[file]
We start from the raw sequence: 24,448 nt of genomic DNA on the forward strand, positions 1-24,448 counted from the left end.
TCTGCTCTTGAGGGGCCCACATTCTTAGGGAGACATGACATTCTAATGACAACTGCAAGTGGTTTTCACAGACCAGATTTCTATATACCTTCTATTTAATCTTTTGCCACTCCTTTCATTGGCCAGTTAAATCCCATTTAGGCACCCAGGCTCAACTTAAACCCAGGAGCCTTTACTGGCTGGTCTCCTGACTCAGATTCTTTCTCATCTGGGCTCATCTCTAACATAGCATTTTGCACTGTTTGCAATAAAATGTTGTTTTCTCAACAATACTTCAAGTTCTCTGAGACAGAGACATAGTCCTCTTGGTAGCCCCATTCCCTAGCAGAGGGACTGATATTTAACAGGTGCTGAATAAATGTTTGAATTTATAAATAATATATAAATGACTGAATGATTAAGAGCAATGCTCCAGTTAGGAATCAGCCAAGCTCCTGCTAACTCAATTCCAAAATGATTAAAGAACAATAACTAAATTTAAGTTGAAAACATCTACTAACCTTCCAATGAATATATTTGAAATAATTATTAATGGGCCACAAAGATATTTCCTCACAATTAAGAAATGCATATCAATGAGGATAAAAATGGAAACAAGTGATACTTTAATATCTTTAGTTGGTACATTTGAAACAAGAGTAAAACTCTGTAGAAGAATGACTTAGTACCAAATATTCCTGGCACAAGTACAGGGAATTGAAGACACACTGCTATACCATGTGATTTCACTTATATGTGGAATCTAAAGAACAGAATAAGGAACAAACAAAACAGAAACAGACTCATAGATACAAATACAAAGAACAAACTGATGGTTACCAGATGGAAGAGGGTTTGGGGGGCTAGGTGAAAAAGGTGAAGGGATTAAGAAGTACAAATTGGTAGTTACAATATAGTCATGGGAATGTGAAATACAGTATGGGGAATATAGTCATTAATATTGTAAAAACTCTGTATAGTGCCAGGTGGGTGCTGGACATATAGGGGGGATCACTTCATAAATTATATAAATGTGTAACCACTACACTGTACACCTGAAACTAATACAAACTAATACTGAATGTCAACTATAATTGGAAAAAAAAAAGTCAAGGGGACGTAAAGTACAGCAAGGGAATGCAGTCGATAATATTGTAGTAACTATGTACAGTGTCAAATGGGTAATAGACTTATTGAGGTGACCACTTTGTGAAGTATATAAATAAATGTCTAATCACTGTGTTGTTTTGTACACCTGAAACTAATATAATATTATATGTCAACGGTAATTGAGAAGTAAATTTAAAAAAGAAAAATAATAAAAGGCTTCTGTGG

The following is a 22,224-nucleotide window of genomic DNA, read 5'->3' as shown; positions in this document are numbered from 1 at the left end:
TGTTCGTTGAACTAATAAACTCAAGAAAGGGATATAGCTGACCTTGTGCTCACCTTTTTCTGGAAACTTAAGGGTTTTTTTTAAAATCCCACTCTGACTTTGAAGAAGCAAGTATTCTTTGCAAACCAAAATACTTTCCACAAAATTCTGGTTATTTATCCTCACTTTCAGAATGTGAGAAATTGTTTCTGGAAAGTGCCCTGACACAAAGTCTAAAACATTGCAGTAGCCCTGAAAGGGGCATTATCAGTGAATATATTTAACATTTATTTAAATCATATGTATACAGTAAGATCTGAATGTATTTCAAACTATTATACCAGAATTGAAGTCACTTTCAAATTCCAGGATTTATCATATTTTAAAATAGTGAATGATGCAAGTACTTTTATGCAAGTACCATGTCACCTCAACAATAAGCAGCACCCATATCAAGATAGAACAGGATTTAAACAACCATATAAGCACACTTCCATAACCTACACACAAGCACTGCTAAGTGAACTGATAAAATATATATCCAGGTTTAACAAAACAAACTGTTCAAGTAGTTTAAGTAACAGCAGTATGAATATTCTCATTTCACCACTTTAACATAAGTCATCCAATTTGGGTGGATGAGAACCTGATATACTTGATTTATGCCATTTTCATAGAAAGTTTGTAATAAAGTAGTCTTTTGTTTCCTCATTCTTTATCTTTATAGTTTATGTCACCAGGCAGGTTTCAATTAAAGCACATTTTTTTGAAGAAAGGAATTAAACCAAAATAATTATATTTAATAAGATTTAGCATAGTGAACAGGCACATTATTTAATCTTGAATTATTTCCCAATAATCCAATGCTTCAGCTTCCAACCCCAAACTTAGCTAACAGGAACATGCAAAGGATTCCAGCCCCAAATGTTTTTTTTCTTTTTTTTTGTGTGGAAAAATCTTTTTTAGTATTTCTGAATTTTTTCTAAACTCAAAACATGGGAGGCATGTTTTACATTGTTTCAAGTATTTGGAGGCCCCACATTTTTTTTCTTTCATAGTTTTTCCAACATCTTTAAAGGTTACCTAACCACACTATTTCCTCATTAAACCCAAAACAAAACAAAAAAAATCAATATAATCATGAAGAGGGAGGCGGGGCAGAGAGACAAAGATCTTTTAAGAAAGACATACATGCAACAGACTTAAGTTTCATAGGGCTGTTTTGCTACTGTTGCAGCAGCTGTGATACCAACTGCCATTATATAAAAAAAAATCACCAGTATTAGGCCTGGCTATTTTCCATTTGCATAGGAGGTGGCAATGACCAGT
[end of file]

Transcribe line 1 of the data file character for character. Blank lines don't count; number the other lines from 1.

We start from the raw sequence: 24,448 nt of genomic DNA on the forward strand, positions 1-24,448 counted from the left end.